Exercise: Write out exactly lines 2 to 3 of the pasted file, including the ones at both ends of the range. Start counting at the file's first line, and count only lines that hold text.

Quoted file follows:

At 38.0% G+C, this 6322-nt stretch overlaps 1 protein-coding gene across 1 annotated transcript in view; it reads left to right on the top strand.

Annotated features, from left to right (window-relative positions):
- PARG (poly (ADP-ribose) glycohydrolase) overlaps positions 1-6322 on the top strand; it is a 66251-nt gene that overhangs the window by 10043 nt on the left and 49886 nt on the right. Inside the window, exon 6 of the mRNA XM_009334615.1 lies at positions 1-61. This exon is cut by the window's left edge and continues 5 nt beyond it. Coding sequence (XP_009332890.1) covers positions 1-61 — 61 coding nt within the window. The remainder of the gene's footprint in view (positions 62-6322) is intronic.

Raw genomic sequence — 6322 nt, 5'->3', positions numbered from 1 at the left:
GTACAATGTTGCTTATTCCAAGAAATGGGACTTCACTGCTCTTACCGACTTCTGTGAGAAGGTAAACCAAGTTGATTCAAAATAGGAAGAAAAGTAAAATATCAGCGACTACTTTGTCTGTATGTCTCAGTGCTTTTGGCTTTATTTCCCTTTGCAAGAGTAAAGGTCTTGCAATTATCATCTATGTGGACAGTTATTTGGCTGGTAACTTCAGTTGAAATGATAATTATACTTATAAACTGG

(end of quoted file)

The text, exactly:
Annotated features, from left to right (window-relative positions):
- PARG (poly (ADP-ribose) glycohydrolase) overlaps positions 1-6322 on the top strand; it is a 66251-nt gene that overhangs the window by 10043 nt on the left and 49886 nt on the right. Inside the window, exon 6 of the mRNA XM_009334615.1 lies at positions 1-61. This exon is cut by the window's left edge and continues 5 nt beyond it. Coding sequence (XP_009332890.1) covers positions 1-61 — 61 coding nt within the window. The remainder of the gene's footprint in view (positions 62-6322) is intronic.